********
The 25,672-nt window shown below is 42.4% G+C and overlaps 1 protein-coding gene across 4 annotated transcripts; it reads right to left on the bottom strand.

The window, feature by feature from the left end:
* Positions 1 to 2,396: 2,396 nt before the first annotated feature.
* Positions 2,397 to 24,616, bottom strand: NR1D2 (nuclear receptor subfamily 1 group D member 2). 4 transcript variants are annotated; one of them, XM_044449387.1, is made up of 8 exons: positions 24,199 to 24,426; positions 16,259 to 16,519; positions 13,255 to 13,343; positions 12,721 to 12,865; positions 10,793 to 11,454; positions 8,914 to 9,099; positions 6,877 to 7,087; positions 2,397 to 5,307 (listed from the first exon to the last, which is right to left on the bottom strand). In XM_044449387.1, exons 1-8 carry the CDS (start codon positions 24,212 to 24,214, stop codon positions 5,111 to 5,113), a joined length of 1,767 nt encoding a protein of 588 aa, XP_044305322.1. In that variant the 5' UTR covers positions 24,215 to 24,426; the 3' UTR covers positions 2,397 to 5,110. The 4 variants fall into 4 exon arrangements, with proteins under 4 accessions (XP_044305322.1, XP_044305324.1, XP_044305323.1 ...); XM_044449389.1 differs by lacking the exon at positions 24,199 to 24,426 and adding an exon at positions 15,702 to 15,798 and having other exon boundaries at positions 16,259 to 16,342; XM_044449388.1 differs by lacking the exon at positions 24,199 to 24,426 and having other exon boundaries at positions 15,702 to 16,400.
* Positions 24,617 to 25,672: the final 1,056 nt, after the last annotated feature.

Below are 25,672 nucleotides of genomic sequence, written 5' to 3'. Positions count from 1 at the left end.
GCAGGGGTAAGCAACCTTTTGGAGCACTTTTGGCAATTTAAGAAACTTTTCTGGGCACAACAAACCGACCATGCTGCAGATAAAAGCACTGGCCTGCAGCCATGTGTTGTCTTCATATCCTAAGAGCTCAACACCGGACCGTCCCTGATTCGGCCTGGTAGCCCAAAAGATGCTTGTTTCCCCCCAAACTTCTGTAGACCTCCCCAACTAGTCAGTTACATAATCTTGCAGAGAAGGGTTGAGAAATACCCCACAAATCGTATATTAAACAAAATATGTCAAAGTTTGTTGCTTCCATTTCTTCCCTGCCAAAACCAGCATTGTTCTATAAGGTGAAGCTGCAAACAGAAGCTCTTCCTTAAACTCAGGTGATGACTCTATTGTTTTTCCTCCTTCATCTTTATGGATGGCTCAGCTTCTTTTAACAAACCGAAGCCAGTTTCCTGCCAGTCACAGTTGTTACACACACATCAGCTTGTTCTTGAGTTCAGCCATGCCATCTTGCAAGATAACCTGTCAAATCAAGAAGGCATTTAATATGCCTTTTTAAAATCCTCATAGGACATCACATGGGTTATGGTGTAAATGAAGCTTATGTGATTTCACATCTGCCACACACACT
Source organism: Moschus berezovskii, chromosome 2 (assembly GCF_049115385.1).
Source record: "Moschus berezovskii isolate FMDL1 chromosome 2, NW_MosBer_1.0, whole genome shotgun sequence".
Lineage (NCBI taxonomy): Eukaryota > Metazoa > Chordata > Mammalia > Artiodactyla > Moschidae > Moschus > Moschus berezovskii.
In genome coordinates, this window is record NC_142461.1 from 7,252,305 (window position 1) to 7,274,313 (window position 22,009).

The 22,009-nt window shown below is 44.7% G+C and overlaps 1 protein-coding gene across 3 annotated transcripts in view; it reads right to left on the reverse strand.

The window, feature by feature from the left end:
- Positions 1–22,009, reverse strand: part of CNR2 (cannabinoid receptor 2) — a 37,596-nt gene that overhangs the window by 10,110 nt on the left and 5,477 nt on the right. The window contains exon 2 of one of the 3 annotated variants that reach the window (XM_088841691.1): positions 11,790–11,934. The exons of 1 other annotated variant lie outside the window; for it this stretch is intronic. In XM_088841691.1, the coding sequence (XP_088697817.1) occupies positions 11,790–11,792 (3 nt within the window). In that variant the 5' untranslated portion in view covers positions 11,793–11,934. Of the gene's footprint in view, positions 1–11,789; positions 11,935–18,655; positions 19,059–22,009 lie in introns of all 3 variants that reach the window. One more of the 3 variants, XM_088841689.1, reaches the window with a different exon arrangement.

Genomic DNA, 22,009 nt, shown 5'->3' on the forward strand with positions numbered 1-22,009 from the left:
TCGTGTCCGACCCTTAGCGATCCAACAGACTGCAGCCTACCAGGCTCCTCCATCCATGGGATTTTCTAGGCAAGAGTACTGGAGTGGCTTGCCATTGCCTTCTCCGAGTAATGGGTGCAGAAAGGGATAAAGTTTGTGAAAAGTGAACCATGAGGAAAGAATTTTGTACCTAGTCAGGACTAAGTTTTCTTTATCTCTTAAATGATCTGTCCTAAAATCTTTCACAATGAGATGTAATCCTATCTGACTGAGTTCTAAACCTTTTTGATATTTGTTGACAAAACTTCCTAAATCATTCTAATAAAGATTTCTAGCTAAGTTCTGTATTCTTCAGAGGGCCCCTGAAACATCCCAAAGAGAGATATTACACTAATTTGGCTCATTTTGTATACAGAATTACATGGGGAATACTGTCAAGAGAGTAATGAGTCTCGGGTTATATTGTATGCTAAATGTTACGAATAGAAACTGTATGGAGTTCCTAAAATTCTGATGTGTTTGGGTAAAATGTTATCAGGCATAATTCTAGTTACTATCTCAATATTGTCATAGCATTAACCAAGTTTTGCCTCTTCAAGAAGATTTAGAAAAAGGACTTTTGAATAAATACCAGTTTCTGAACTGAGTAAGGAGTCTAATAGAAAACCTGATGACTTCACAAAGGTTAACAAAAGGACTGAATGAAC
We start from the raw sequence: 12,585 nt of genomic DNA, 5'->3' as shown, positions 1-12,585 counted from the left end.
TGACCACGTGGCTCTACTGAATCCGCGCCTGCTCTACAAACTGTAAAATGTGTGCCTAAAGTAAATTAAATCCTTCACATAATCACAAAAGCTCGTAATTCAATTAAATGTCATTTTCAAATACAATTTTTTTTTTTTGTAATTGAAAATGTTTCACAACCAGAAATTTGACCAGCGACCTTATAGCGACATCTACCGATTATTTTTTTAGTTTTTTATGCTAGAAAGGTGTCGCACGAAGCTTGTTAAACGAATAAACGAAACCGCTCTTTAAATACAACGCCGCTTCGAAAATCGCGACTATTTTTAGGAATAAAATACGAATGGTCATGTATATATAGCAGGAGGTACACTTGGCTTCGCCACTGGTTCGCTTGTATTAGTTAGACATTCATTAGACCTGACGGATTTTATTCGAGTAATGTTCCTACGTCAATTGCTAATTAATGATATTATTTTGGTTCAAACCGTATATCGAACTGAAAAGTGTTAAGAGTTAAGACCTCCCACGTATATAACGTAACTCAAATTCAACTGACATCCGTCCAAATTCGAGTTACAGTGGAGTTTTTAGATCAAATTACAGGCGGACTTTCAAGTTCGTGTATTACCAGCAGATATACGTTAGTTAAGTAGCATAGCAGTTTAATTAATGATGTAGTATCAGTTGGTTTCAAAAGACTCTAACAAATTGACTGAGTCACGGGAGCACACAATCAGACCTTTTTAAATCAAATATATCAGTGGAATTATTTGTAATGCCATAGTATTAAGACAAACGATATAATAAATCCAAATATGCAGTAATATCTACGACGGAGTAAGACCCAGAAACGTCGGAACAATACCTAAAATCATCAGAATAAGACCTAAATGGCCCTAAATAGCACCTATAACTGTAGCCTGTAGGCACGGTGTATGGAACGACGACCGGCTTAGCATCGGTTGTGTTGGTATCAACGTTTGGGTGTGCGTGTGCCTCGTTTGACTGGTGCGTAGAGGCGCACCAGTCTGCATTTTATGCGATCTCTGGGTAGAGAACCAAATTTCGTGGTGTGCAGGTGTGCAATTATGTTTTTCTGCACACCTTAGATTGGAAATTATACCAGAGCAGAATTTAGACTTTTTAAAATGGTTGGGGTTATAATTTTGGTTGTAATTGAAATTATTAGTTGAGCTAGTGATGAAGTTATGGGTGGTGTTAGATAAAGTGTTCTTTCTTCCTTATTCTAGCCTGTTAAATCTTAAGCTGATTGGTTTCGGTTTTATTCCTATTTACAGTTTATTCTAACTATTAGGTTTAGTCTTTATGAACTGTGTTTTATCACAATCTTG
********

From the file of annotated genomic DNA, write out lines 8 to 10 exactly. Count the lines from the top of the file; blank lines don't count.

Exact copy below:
Source organism: Moschus berezovskii, chromosome 2 (assembly GCF_049115385.1).
Source record: "Moschus berezovskii isolate FMDL1 chromosome 2, NW_MosBer_1.0, whole genome shotgun sequence".
Lineage (NCBI taxonomy): Eukaryota > Metazoa > Chordata > Mammalia > Artiodactyla > Moschidae > Moschus > Moschus berezovskii.